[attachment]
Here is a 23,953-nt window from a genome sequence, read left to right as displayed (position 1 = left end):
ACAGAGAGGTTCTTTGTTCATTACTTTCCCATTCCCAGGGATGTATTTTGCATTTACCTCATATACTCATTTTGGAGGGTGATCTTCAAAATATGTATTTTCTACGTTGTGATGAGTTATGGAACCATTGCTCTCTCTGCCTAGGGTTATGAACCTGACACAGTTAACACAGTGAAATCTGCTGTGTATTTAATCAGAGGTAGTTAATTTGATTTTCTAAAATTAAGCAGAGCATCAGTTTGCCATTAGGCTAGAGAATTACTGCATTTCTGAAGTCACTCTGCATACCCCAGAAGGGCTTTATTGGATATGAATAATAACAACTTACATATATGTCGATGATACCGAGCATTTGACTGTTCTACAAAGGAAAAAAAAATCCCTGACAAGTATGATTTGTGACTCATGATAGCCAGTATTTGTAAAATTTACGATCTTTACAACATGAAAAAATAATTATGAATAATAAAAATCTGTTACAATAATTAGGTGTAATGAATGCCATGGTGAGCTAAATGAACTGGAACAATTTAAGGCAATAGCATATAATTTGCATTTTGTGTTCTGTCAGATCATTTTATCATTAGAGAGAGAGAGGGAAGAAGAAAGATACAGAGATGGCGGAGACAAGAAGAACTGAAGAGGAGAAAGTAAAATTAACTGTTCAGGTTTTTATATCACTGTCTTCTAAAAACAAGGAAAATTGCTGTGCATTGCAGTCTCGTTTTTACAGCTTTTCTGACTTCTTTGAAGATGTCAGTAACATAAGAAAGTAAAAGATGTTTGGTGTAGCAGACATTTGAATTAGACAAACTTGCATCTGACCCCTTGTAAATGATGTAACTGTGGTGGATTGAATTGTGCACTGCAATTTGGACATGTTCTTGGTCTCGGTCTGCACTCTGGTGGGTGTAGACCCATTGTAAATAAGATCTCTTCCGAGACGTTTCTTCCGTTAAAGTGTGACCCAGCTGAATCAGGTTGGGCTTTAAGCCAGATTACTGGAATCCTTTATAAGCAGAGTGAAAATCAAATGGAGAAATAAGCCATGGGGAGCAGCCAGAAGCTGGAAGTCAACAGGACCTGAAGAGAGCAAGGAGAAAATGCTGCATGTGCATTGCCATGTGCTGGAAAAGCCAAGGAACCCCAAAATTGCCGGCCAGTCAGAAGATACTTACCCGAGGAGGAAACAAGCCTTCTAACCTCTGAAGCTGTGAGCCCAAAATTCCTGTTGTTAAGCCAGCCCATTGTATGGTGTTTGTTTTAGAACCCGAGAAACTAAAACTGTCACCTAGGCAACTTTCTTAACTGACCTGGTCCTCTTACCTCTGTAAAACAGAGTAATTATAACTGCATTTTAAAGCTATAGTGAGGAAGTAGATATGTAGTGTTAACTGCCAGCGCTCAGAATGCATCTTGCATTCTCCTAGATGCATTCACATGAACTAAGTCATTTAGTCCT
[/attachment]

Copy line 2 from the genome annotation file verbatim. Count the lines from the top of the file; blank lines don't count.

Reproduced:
ACAGAGAGGTTCTTTGTTCATTACTTTCCCATTCCCAGGGATGTATTTTGCATTTACCTCATATACTCATTTTGGAGGGTGATCTTCAAAATATGTATTTTCTACGTTGTGATGAGTTATGGAACCATTGCTCTCTCTGCCTAGGGTTATGAACCTGACACAGTTAACACAGTGAAATCTGCTGTGTATTTAATCAGAGGTAGTTAATTTGATTTTCTAAAATTAAGCAGAGCATCAGTTTGCCATTAGGCTAGAGAATTACTGCATTTCTGAAGTCACTCTGCATACCCCAGAAGGGCTTTATTGGATATGAATAATAACAACTTACATATATGTCGATGATACCGAGCATTTGACTGTTCTACAAAGGAAAAAAAAATCCCTGACAAGTATGATTTGTGACTCATGATAGCCAGTATTTGTAAAATTTACGATCTTTACAACATGAAAAAATAATTATGAATAATAAAAATCTGTTACAATAATTAGGTGTAATGAATGCCATGGTGAGCTAAATGAACTGGAACAATTTAAGGCAATAGCATATAATTTGCATTTTGTGTTCTGTCAGATCATTTTATCATTAGAGAGAGAGAGGGAAGAAGAAAGATACAGAGATGGCGGAGACAAGAAGAACTGAAGAGGAGAAAGTAAAATTAACTGTTCAGGTTTTTATATCACTGTCTTCTAAAAACAAGGAAAATTGCTGTGCATTGCAGTCTCGTTTTTACAGCTTTTCTGACTTCTTTGAAGATGTCAGTAACATAAGAAAGTAAAAGATGTTTGGTGTAGCAGACATTTGAATTAGACAAACTTGCATCTGACCCCTTGTAAATGATGTAACTGTGGTGGATTGAATTGTGCACTGCAATTTGGACATGTTCTTGGTCTCGGTCTGCACTCTGGTGGGTGTAGACCCATTGTAAATAAGATCTCTTCCGAGACGTTTCTTCCGTTAAAGTGTGACCCAGCTGAATCAGGTTGGGCTTTAAGCCAGATTACTGGAATCCTTTATAAGCAGAGTGAAAATCAAATGGAGAAATAAGCCATGGGGAGCAGCCAGAAGCTGGAAGTCAACAGGACCTGAAGAGAGCAAGGAGAAAATGCTGCATGTGCATTGCCATGTGCTGGAAAAGCCAAGGAACCCCAAAATTGCCGGCCAGTCAGAAGATACTTACCCGAGGAGGAAACAAGCCTTCTAACCTCTGAAGCTGTGAGCCCAAAATTCCTGTTGTTAAGCCAGCCCATTGTATGGTGTTTGTTTTAGAACCCGAGAAACTAAAACTGTCACCTAGGCAACTTTCTTAACTGACCTGGTCCTCTTACCTCTGTAAAACAGAGTAATTATAACTGCATTTTAAAGCTATAGTGAGGAAGTAGATATGTAGTGTTAACTGCCAGCGCTCAGAATGCATCTTGCATTCTCCTAGATGCATTCACATGAACTAAGTCATTTAGTCCT